The in vivo release profiles showed the sustained release of theophylline loaded in 50/50 X/CS formulation compared with raw theophylline which is removed from the body in the first 17 hours from administration. The theophylline released from 50/50 X/CS hydrogel showed a prolonged plasma concentration profile than raw theophylline, traces of active principles being recorded up to 20 hours after administration.

The evaluated pharmacokinetic parameters are given in Table 4.

The mean plasma level of raw theophylline was recorded at a Cmax value of 10.46 μg/ml at tmax of 4 hours, while the t1/2 is about 4.9 hours which indicated a fast absorption of pure theophylline. The theophylline serum concentration, released from 50/50 X/CS composition, reached a maximum value of Cmax of 16.33 μg/ml with a tmax of 4 hours and a t1/2 of 8.5 hours, exhibiting a delayed absorption in blood (Table 4).

Serum theophylline concentration decreased with a reTable 3. The kinetic parameters and release characteristics of theophylline from X/CS hydrogels evaluated according to Korsmeyer-Peppas equation.

Figure 5. Plasma theophylline concentration versus time. Each point is presented as mean ± S.D., n = 4.

Table 4. Pharmacokinetic parameters obtained for raw theophylline and theophylline-loaded 50/50 X/CS hydrogel.

latively low rate in 24 - 48 hours interval.

The value of area under the curve (AUC) or time dependence of plasma after administration of a single dose of drug was determined to be about 58.11 μg h/ml for raw theophylline compared to 187.77 μg h/ml for theophylline loaded in 50/50 X/CS formulation.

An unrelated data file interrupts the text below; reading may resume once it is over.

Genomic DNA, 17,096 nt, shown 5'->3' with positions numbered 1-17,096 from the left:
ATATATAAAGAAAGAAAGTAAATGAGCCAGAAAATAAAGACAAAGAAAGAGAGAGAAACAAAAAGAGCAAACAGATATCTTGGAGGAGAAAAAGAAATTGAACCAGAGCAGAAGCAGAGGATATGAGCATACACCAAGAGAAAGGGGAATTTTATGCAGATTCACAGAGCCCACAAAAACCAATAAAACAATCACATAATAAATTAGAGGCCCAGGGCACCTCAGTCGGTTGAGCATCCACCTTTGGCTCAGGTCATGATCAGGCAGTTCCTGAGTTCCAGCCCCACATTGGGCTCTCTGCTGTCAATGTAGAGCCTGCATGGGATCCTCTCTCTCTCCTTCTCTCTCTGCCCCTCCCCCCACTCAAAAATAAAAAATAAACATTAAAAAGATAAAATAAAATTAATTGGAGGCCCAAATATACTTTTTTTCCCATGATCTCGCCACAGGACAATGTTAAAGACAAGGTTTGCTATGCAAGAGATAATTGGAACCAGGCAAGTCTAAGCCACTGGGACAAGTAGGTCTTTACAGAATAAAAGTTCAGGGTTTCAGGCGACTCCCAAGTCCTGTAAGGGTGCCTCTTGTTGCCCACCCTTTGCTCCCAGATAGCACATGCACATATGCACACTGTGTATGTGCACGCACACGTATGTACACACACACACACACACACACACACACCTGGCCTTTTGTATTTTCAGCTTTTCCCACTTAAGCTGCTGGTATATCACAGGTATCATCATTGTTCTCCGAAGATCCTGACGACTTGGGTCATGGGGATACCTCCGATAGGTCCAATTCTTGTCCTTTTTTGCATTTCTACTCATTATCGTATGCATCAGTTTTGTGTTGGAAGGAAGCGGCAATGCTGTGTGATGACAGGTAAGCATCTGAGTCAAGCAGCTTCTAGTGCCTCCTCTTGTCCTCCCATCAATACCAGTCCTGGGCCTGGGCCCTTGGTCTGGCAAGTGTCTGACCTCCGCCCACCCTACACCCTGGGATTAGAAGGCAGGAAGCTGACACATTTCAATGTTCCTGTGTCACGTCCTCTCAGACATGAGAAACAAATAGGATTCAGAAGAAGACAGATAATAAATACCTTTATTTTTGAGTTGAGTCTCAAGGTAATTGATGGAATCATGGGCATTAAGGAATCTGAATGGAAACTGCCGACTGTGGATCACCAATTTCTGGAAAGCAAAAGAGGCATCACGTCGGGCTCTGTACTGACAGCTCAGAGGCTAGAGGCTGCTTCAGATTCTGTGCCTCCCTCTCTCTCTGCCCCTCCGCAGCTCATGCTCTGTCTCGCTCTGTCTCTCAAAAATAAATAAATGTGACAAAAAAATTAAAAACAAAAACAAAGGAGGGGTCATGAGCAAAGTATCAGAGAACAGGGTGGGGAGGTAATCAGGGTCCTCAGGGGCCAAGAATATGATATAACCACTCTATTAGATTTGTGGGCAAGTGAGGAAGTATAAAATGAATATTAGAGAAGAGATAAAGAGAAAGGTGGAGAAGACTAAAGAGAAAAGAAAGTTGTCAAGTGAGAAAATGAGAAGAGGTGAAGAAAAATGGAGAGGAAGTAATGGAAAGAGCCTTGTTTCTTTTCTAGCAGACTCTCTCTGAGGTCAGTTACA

The relative bioavailability of 50/50 X/CS formulation loaded with theophylline compared to raw theophylline, both products containing the same dose of the same drug, is obtained by comparing their respective AUCs [27].


The significant differences between pharmacokinetic parameters may be due to the presence of chondroitin sulfate which increases the bioavailability about to 300% for the tested formulation and drug absorption through gastrointestinal mucosa without producing damage to the biological system, compared with raw theophylline.

The results obtained for in vivo therapeutic efficacy assessment of 50/50 X/CS hydrogel loaded with theophylline are correlated with those obtained for in vitro evaluation of the matrix in SGF. The sustained release ability of the theophylline, obtained both in vitro and in vivo, showed the qualities of this matrix; the presence of chondroitin sulfate in the composition causes the controlled and sustained behavior of release process.

4. Conclusions